When you are using Teams, please keep your microphone off unless you need to ask a question. You can have your webcam on or off, whichever you prefer.
Here are the main buttons you might need:
It is much easier to follow the session if you have two screens, one for the Teams window and one for your own code. Here are two ways to do this:
If your laptop has a HDMI port, you could connect it to a TV with a HDMI cable, or you could connect a spare computer monitor if you have one. Then press Windows and P, and select Extend. Then you can have different windows in each screen.
You could use your laptop for your own code, and connect to the Teams session with a separate phone or tablet.
As well as the main mentor leading the Teams session, we have other mentors who can answer your questions at any time.
Either: press the Chat button and type your question
Or: press the Raise Hand button and wait for the mentor
If Chat Does Not Work
If you get an error when you try to press the Chat button, it might be because you are logged into a work or school Teams account that has chat restrictions. If so, here is a solution:
Press Leave to leave the CoderDojo session
Sign out of Teams – click on your picture in the top right corner to open a menu, and Sign Out is at the bottom of the menu
Click on the link to join the CoderDojo session again, and this time join as a guest without logging into your school/work account.
This is not just an ordinary clock though, we are going to build a clock that works in the same way as the Railway clocks works in Switzerland.
These clocks work in the following way:
The Clock waits for a signal from the master clock
When it gets the signal, it moves the minute hand on by one minute (and the hour hand if necessary)
then the second hand moves round once in about 58 seconds
It then waits for the signal again from the master clock.
This means that all the clocks on all the Stations are synchronised exactly.
In Computer speak this is called Event Driven Programming, where the code simply waits for an Event before doing anything.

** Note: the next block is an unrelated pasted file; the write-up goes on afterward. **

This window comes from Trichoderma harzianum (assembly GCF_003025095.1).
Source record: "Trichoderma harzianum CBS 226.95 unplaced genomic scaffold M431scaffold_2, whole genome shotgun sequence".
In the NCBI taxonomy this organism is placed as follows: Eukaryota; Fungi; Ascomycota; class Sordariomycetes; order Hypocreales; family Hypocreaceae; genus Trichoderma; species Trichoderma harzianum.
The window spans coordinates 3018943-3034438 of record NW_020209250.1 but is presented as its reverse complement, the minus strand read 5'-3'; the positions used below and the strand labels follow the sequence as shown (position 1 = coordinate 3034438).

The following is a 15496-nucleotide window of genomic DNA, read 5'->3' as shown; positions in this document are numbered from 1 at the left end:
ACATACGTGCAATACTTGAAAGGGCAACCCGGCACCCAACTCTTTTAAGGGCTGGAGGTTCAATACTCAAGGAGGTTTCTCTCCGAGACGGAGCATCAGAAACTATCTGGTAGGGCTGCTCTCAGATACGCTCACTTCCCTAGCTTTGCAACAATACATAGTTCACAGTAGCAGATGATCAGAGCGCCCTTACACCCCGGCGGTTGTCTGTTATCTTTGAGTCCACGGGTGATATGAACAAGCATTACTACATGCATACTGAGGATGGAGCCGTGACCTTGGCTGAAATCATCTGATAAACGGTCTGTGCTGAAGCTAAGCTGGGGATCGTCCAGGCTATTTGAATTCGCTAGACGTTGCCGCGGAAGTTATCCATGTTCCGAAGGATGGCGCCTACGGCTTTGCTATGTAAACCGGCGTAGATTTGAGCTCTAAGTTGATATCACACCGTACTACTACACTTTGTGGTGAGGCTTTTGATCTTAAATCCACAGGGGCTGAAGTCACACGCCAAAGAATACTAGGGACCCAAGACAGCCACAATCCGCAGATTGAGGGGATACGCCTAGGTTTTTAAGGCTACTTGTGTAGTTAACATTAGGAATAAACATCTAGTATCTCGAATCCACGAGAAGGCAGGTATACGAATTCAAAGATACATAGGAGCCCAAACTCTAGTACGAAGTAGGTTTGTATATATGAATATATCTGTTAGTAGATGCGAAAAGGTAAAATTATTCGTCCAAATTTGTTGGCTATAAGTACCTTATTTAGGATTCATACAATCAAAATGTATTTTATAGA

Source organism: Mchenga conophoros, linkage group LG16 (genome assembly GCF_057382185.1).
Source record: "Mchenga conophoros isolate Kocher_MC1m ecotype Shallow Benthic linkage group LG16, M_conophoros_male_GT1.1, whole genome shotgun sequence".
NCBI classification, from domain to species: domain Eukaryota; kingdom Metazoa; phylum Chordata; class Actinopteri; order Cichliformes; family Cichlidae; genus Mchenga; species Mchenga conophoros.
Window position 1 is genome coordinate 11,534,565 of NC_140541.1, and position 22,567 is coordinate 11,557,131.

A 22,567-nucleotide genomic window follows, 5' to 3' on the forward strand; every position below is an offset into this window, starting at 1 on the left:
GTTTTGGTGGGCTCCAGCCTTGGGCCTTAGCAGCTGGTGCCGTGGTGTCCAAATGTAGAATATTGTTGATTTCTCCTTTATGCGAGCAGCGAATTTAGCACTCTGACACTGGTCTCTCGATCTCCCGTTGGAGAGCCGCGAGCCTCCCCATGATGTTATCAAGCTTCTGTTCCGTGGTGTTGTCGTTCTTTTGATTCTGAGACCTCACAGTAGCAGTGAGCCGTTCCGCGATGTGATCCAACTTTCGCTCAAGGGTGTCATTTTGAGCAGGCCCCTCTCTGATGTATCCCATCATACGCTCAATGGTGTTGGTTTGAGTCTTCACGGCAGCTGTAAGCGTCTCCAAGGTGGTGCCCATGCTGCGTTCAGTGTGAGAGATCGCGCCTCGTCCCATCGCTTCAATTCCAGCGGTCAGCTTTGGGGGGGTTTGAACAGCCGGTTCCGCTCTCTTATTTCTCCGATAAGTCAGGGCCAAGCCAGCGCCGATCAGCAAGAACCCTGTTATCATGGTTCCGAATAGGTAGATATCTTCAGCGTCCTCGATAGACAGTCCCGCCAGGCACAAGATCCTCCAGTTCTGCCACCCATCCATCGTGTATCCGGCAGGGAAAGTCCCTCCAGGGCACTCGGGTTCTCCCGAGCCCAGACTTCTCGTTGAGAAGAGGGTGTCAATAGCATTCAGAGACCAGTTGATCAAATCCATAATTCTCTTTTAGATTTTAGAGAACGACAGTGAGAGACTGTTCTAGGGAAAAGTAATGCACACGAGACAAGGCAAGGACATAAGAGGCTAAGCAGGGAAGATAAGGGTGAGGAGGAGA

So what’s the plan?
We need 4 Sprites
For the Clock Face
For the Hour Hand
For the Minute Hand
For the Second Hand
You can create them however you want but this is what the Swiss railway clocks look like and I will try and create something similar.
Remember one thing, when creating the Sprites make sure they are centred correctly.
So, the clock face should be perfectly centred and then the hands should be centred near one end something like this, I have highlighted where the centre is, with the green circle.
Remember this will be event driven, so we will be using Broadcasts a lot. We will also have to calculate how far to move each hand, this means we will be using the number 360 a lot as that is one complete circle.
So just to let you know how far each hand should move:
The Second hand will move 360 degrees for each event.
The Minute hand will move 6 degrees for each event (360/60 minutes)
The Hour hand will move 0.5 degree for each event (360/60 minutes/ 12 hours)
The first event will be broadcast from the Stage:
The Minute hand will receive this broadcast and move 6 degrees it will then broadcast another 2 events, one to the Hour hand and one to the second hand so they can move.
This is the code for the Minute hand which should be enough to work out the rest of the code as well.
The extra code above is to make sure the Minute hand starts in the correct position.
And one final thing which might be a little tricky, but I’ll leave it as a challenge for you, the Second hand should only take 58 seconds to go all the way around.